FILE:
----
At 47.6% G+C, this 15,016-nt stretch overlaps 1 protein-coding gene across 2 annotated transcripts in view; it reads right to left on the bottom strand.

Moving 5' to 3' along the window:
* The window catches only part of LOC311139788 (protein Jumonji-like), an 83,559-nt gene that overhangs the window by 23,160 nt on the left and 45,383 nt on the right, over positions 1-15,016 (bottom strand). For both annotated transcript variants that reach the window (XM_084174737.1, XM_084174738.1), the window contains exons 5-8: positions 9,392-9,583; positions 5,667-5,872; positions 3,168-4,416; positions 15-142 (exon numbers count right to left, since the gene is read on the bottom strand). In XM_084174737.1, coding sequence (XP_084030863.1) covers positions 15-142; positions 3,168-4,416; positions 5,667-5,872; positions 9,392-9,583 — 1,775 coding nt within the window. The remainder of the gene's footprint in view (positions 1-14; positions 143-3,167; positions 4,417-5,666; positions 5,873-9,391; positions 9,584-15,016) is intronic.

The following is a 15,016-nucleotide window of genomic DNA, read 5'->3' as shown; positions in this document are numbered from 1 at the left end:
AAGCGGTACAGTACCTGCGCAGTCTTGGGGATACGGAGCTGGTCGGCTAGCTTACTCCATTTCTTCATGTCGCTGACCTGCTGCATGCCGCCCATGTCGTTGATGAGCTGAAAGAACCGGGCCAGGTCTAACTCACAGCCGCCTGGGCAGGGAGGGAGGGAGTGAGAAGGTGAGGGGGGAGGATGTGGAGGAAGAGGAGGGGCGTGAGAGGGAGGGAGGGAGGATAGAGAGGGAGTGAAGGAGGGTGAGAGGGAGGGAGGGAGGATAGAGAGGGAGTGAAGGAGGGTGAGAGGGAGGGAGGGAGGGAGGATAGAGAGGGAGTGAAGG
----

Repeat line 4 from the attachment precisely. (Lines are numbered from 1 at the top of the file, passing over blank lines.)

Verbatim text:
The following is a 15,016-nucleotide window of genomic DNA, read 5'->3' as shown; positions in this document are numbered from 1 at the left end: